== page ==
YOUR BUSINESS AUTHORITY
Doug Colvin keeps his ear to the ground so Nixa stays up to date on all things energy. He rubs shoulders with colleagues at City Utilities of Springfield, through which his municipality buys 80 percent of its power. In 2018, Nixa celebrated the first anniversary of its 72-acre, 7.9-megawatt solar farm, reportedly the largest in the state.
2019 Projection: Batteries will become more mainstream in storing renewable energy power, so even when the sun isn’t shining and the wind isn’t blowing, there will be less reliance on coal.
SBJ: How would you describe the current state of the industry?
Colvin: The energy industry and the environmental side is in a constant state of change right now. We’ve got this ever-increasing move toward more renewable power, whether that be solar or wind. It’s resulted in new industries, such as battery storage, like Springfield is currently working with NorthStar Battery. Every day, as with technology, a better mousetrap comes out and people start testing things. It’s changed how the industry operates. When you start getting into battery storage or wind power, it affects not only us regionally but the national grid in how power gets moved. The ripple of that has a lot to do with policy and regulation.
Aging infrastructure, that’s also a big key in the changing state of what’s going on right now. You hear a lot about coal and coal plants being shut down because of the environmental factor. What people don’t realize is a lot of coal plants and nuclear plants are becoming mothballed, because they’re just flat getting old and they’re too expensive to repair based on the price of energy. You can go out and spend a lot less money and put up a bunch of wind turbines.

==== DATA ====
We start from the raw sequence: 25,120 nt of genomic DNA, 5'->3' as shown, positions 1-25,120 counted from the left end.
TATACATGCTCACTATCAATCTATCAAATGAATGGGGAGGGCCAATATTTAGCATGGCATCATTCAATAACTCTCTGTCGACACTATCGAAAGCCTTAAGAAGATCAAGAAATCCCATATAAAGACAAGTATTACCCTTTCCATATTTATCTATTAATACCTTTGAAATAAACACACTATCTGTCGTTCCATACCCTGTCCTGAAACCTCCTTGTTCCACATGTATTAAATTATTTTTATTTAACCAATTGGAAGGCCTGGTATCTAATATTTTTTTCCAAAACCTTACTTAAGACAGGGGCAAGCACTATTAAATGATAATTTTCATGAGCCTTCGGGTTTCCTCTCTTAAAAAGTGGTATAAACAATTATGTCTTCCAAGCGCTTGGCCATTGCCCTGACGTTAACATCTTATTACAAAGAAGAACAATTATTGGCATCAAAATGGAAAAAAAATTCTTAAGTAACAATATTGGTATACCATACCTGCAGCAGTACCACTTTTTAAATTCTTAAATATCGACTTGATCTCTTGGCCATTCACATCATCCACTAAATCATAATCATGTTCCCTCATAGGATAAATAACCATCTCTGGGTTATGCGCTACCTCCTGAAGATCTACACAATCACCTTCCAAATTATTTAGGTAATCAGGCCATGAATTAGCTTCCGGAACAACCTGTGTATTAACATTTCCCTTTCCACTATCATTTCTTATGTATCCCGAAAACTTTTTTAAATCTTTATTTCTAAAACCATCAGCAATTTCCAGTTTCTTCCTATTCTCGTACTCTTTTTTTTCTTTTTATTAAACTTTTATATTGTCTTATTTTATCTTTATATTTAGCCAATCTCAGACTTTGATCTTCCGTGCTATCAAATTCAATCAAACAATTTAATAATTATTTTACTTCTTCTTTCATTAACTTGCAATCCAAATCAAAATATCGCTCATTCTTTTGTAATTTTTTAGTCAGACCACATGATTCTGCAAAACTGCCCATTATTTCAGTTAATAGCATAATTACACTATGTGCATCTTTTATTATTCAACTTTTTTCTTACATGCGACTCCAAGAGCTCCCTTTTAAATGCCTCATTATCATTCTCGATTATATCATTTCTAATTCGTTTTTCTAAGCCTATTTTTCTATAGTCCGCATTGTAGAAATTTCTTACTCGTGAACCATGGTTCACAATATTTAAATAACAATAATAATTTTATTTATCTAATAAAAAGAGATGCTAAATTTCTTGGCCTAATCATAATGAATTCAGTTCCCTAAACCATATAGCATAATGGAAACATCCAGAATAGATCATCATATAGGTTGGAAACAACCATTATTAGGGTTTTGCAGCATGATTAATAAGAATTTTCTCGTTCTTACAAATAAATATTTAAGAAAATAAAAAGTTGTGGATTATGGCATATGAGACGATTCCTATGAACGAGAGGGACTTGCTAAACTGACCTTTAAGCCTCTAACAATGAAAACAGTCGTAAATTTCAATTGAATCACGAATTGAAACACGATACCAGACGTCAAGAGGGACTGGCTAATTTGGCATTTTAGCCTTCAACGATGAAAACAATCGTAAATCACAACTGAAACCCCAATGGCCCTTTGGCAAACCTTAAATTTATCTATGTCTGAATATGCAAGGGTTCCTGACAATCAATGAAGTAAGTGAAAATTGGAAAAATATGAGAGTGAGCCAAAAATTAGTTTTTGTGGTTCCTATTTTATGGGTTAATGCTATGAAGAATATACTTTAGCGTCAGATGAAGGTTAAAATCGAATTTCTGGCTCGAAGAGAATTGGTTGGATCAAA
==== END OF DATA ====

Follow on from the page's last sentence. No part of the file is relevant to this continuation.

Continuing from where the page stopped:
SBJ: Do you see an end in sight for coal power?
Colvin: I don’t for a long time. One of these days we’re going to get to a point where we’re going to figure out how to burn coal without hurting the environment at a cost we can all afford – which, boy, that’s a huge mouthful because who knows if that’ll ever happen. Eventually, coal’s probably going to go away. It just takes too much to get that air cleaned up, to get that exhaust cleaned up.
SBJ: Is pricing for renewables becoming more affordable?
Colvin: Oh, yes, definitely. Believe it or not, there is so much wind power in the middle of the country right now that it’s really driving market prices – as much as natural gas is. The technology and the manufacturing of wind turbines and solar panels has become much more efficient because there’s so much of it out there.
SBJ: What are some of the moments or trends that will carry over into next year?
Colvin: The (Environmental Protection Agency) backed off of some of the regulatory things that were put in during the Obama administration. That loosened the belts, although I think a lot of those coal generators are still moving toward mothballing because it’s just not cost-effective. We saw more inclusion of battery storage in 2018 than we’ve ever seen in the past. That’s going to affect a lot of change in the coming year to 20 years out. We’re even going to see policy change at the federal level because we’re going to have to incorporate how that gets worked into the transmission grid.
SBJ: Is battery power the next trend in renewables?
Colvin: In effect, it is. Here in Nixa, as you can imagine, 60 percent of our workforce travels to Springfield to work every day. During the day, our electric usage is pretty short. About 6 o’clock after everybody’s home, we really spike power. That’s when we see our peak. The solar farm, it actually peaks at 2 o’clock in the afternoon. Those peaks don’t line up. If I had several megawatts worth of battery storage sitting here, and during the day, that solar power was building up those batteries and then I released those at 6 o’clock, that drives my costs down. It’s a short-term version of a generator. That’s one of the hot-coming things.
Heirloom Candle Bar moved; art supply thrift store Arrow Creative Reuse opened; and Rockford, Illinois-based Beef-A-Roo debuted in Springfield.